Sunday, September 19, 2010

Finally, my AussieCon4 wrap

You would have thought that I'd written enough about AussieCon 4, but I wanted to blog about some of the personal highlights.

Kim Stanley Robinson talking about the importance of utopian science fiction. This really made me think about my own writing, because he's so right - writing about utopia is so much more of a challenge. I write a lot of dystopian stuff, although since having kids I generally aim for happy endings! It got me thinking about utopian stories. I don't have any, but at least it got me thinking about it!

Sitting on the panel next to Paul Haines, talking about why we're into horror when the real world is so awful (or words to that effect). I said that I generally enjoy reading and writing escapist fiction. Giant cockroaches, zombies, that kinda thing. But that's only partially true. Paul said that writing what he writes is a cathartic experience for him. For me, I can only write when I'm not down (or, I find it hard to write when I'm down). On the plane home I read three stories from Scenes From the Second Story, including Paul's "I've Seen The Man". 

When I interviewed Ellen Datlow in 2006 she told me:

"When I read a half a dozen really excellent, very strong short stories one after another, it's exhausting. You can't just go straight from one story to another if the first one makes the impact it should. It's difficult to switch gears that quickly."

And that's exactly what it was like. I'm not going to go all 'lit' on yer ass or anything like that (well, maybe a little). I like writing over-the-top escapist stuff because it's fun. But reading those stories made me aspire to something else. I want to write stories where the reader needs to take a pause at the end, catch their breath, have a think.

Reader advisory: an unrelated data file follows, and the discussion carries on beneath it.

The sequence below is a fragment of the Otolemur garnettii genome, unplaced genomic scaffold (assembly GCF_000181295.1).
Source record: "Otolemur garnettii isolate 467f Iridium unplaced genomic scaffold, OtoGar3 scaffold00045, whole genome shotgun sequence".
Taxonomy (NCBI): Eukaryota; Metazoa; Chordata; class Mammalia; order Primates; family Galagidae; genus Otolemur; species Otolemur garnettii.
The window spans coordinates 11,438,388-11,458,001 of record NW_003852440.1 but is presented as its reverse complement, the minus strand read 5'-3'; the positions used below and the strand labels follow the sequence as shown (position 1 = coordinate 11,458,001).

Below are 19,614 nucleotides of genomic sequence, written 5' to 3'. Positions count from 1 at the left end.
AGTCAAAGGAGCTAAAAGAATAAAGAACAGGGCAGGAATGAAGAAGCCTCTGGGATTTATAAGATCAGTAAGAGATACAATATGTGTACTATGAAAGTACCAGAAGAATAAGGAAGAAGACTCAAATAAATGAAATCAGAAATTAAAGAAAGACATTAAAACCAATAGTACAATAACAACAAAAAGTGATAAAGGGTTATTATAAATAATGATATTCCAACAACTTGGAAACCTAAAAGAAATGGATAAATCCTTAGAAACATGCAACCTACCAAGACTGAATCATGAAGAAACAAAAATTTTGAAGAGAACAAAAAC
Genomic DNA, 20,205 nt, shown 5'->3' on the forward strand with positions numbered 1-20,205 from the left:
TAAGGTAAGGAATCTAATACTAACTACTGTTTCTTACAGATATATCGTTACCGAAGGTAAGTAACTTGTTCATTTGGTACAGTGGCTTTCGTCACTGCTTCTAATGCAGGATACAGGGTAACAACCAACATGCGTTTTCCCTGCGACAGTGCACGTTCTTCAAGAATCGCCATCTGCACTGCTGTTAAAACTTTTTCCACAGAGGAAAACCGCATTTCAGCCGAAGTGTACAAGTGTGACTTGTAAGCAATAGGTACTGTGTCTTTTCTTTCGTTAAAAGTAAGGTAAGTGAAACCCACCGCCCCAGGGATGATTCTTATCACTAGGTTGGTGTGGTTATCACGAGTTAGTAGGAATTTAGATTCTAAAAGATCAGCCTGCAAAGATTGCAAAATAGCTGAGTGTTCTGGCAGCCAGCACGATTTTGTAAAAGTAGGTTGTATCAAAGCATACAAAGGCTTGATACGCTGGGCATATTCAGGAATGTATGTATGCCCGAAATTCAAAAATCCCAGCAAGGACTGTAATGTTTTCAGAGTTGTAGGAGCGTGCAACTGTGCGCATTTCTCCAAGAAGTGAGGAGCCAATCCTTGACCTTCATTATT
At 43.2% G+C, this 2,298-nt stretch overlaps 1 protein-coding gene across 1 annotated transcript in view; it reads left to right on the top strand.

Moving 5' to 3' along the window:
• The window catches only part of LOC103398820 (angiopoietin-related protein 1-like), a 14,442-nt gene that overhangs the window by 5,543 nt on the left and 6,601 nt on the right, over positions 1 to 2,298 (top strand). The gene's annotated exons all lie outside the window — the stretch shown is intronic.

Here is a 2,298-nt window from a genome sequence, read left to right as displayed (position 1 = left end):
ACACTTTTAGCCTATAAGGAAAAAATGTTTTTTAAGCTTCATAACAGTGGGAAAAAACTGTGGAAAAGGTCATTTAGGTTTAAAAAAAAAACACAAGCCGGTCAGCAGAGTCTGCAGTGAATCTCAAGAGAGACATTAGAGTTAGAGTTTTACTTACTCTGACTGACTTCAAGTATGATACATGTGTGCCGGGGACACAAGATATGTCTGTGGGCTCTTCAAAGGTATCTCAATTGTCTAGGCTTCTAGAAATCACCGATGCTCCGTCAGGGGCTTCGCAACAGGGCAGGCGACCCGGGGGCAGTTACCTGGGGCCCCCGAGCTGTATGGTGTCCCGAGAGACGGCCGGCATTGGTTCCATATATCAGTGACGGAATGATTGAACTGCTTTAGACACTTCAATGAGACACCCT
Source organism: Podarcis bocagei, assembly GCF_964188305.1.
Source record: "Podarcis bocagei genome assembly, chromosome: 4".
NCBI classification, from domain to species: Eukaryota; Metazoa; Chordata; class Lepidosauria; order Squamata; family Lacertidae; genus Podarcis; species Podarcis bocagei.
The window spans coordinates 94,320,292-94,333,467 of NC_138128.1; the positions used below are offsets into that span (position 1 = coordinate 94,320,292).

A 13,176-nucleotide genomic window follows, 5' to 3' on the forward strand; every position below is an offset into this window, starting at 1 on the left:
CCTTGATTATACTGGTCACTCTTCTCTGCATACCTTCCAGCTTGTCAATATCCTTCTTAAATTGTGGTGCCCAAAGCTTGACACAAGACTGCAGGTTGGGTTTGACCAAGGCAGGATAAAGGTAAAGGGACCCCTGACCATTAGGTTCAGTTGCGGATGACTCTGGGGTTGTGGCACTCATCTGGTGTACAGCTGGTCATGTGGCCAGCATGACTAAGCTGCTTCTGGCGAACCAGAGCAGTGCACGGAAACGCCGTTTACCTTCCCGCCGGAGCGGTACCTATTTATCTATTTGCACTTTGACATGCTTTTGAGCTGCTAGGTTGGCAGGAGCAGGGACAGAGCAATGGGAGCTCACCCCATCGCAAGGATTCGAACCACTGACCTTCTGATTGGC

(Kinda like how I was today, after reading Stephen Dedman's "Never Seen By Waking Eyes" in Macabre - an excellent example of taking a well-worn trope, giving it depth and making it genuinely creepy.)

The short story panel with Cory Doctorow and Stephen Dedman was good for me, because it reminded me about podcasting (which Doctorow suits today's commuting lifestyle). I've since subbed two stories to podcast markets. Keep your fingers crossed for me! :)

As well as that, just meeting people! It was so good to catch up with Angela Challis and Shane Jiraiya Cummings from Brimstone Press. It was hard to believe I hadn't seen them IRL since 2006. When we were working on BLACK together it was almost as though the experience was so intense we were summoning each other, if that makes sense. It was great to see Kyla Ward again. And then there were a bunch of people from the horror scene I've had lots to do with, but never met IRL. eg Talie Helene, Marty Young -- I'm going to forget people here and get in trouble.

Then there were 'the next generation'. People who I've got to know on Twitter but never met. eg Alan Baxter, Felicity Dowker, and Helen Stubbs.

So, all in all, it was brilliant. And I really hope it's not another four years before I can get to my next con!

Last but certainly not least, I'd like to thank everyone who helped me with my grant application: Queensland Writers Centre CEO Kate Eltham, my boss at the ABC Stuart Watt, and Marty Young from the Australian Horror Writers Association. I'd also like to thank Kyla Ward for her efforts programming the horror stream, and honouring me by inviting me to sit on a couple of panels, and also Angela Challis for letting me read from 'Feast or Famine' at the Macabre launch.

Posted via email from garykemble's posterous

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